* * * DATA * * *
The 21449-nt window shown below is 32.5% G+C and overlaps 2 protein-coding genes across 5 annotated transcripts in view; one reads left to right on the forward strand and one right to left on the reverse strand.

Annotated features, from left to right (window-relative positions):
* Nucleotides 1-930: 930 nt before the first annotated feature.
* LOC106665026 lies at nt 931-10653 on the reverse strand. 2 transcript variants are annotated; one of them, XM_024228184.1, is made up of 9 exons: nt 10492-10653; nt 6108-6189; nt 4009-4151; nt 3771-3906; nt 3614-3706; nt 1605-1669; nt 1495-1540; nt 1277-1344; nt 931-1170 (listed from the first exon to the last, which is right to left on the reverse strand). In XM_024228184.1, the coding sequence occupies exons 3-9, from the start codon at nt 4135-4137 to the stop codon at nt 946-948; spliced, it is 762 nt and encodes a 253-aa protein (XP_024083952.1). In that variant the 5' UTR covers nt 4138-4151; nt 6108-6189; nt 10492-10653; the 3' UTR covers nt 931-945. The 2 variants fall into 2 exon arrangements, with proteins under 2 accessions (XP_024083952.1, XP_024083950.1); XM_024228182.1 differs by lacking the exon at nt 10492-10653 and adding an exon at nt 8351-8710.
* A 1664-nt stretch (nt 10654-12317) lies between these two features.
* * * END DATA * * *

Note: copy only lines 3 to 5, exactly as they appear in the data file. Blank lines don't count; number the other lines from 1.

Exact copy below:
* Nucleotides 1-930: 930 nt before the first annotated feature.
* LOC106665026 lies at nt 931-10653 on the reverse strand. 2 transcript variants are annotated; one of them, XM_024228184.1, is made up of 9 exons: nt 10492-10653; nt 6108-6189; nt 4009-4151; nt 3771-3906; nt 3614-3706; nt 1605-1669; nt 1495-1540; nt 1277-1344; nt 931-1170 (listed from the first exon to the last, which is right to left on the reverse strand). In XM_024228184.1, the coding sequence occupies exons 3-9, from the start codon at nt 4135-4137 to the stop codon at nt 946-948; spliced, it is 762 nt and encodes a 253-aa protein (XP_024083952.1). In that variant the 5' UTR covers nt 4138-4151; nt 6108-6189; nt 10492-10653; the 3' UTR covers nt 931-945. The 2 variants fall into 2 exon arrangements, with proteins under 2 accessions (XP_024083952.1, XP_024083950.1); XM_024228182.1 differs by lacking the exon at nt 10492-10653 and adding an exon at nt 8351-8710.
* A 1664-nt stretch (nt 10654-12317) lies between these two features.